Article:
Author: Stephanie Thornton
Genre: historical fiction
Published: expected May 6 2014
Source: Historical Fiction Virtual Book Tours
Egypt, 1400s BC. The pharaoh’s pampered second daughter, lively, intelligent Hatshepsut, delights in racing her chariot through the marketplace and testing her archery skills in the Nile’s marshlands. But the death of her elder sister, Neferubity, in a gruesome accident arising from Hatshepsut’s games forces her to confront her guilt...and sets her on a profoundly changed course.
Hatshepsut enters a loveless marriage with her half brother, Thut, to secure his claim to the Horus Throne and produce a male heir. But it is another of Thut’s wives, the commoner Aset, who bears him a son, while Hatshepsut develops a searing attraction for his brilliant adviser Senenmut. And when Thut suddenly dies, Hatshepsut becomes de facto ruler, as regent to her two-year-old nephew.
Once, Hatshepsut anticipated being free to live and love as she chose. Now she must put Egypt first. Ever daring, she will lead a vast army and build great temples, but always she will be torn between the demands of leadership and the desires of her heart. And even as she makes her boldest move of all, her enemies will plot her downfall....
Combining one of my favorite historical women with one of my favorite historical fiction authors, Stephanie Thornton's close look into the life of the Egyptian Pharaoh Hatshepsut is as well-written and satisfying as her first novel of the Empress Theodora, The Secret History. With that same detailed and meticulously researched approach to writing historical fiction, Stephanie Thornton does not miss a step with her second novel about history's forgotten women. It's a dense and thorough examination of the Eighteenth Dynasty Egyptian Pharaoh, but the brisk pace, complex characters, and knowledgeable writing make those 450 pages feel rather more like 200.
Hatshepsut's regency and then reign has always been a curious case in the history of the Pharaohs, and her unusual story is more than apt for reproduction in the right hands. Through Thornton's able and clever writing, Hatshepsut comes to life in Daughter of the Gods. That life wasn't always easy -- like Theodora, Hatshepsut experiences some truly traumatic events, ones that the book doesn't shy away from -- but her story is interesting and compelling to read. To go along with her three-dimensional main character, Stephanie Thornton also created a vivid, breathing version of ancient Egypt here in Daughter of the Gods. Hatshepsut may feel the least like a character and the most like a person, but it helps that the world she lives in is rendered in such careful detail.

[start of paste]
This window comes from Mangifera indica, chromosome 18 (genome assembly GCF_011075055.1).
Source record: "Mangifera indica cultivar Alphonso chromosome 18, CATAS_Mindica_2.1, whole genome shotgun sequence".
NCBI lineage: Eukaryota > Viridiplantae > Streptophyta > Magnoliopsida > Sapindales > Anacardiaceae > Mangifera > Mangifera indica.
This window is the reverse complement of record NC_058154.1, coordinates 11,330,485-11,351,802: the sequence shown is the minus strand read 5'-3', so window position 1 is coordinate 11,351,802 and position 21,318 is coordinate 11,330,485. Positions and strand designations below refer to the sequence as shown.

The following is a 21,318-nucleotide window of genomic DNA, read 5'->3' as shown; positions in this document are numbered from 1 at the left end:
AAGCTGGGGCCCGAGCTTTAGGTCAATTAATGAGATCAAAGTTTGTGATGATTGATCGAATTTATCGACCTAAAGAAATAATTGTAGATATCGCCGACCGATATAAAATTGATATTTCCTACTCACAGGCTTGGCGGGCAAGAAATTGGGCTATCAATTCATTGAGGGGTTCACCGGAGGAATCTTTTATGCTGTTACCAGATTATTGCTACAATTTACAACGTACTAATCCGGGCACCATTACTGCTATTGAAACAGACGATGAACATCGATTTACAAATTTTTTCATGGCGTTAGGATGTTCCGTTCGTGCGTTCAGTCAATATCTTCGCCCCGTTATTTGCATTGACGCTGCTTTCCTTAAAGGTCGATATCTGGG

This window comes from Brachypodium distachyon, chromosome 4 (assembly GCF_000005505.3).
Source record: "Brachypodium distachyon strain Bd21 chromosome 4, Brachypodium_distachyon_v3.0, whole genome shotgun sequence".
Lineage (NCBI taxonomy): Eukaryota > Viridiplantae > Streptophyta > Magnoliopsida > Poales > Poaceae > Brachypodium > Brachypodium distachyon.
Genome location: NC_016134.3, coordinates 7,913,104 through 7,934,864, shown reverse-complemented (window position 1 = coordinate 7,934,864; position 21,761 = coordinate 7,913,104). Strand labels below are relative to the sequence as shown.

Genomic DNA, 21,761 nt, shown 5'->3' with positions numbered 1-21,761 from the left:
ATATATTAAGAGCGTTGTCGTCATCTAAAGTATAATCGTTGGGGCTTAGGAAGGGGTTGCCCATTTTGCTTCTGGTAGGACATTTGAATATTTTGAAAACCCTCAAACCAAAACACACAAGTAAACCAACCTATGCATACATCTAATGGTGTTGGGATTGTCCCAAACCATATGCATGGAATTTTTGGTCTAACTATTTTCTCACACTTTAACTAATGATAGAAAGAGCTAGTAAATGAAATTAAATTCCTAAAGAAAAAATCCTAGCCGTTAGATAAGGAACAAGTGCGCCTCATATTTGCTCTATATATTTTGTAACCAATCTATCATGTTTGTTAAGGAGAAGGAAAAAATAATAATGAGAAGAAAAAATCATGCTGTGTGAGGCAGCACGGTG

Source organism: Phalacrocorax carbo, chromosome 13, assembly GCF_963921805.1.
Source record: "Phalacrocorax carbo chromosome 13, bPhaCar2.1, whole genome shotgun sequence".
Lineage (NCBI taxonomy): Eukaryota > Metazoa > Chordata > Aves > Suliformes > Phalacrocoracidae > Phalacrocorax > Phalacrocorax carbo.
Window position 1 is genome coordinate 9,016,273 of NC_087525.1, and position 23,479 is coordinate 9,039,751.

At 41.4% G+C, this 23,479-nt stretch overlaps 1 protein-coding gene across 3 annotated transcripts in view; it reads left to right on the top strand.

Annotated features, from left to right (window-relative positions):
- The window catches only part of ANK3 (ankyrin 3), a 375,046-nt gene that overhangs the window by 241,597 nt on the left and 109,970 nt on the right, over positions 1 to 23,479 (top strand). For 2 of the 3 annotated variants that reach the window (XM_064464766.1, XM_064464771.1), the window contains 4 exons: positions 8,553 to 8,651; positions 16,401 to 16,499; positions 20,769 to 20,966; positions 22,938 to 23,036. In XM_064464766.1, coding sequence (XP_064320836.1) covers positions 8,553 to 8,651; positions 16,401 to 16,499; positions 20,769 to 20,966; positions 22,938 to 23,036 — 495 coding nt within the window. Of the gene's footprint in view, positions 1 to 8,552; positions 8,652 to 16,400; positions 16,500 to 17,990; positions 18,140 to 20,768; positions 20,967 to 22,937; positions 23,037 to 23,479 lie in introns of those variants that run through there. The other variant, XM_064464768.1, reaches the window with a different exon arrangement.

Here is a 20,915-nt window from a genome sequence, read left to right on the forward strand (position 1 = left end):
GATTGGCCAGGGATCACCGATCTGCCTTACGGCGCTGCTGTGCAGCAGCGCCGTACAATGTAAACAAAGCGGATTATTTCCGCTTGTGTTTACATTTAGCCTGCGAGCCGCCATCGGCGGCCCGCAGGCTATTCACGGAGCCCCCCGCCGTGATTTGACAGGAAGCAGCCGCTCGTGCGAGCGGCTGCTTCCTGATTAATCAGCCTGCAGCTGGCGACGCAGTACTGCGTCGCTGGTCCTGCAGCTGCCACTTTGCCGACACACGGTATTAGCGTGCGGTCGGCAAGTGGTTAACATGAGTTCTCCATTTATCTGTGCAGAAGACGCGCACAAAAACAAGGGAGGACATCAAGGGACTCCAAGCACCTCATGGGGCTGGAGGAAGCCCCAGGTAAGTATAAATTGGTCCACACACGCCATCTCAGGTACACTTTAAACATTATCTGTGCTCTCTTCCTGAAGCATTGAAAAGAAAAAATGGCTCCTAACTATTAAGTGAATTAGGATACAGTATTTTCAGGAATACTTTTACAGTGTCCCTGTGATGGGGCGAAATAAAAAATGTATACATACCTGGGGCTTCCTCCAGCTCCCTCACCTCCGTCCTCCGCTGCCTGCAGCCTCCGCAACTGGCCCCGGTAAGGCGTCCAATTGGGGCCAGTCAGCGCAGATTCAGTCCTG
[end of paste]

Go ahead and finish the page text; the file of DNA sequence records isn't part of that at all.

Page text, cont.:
The author does take some liberties with dates/events, as most historical fiction authors do. But the difference here is that the changes Thornton made serve to make the book more streamlined, with a consistent plot. The additions and the creations included (like the unconfirmed-if-thoroughly-believable-romance) all serve to make Daughter of the Gods a better story. Though there is no absolute confirmation that rekhyt Senenmut was anything more than Hatshepsut's adviser and architectural collaborator, Thornton sells the love story through the characters themselves. When the historical record is unsure, Thornton's ability to create a plausible scenario is unparalleled.
Ancient Egypt has always been a passion of mine and so rarely have I enjoyed a jaunt to this period as much as I did with Daughter of the Gods. A detailed, thoroughly researched piece of fiction, Stephanie Thornton's followup to her beloved debut is just as impressive and imaginative. No second-book slump here; Daughter of the Gods is a vivid portrayal of a fascinating woman and Thornton more than does Hatshepsut justice.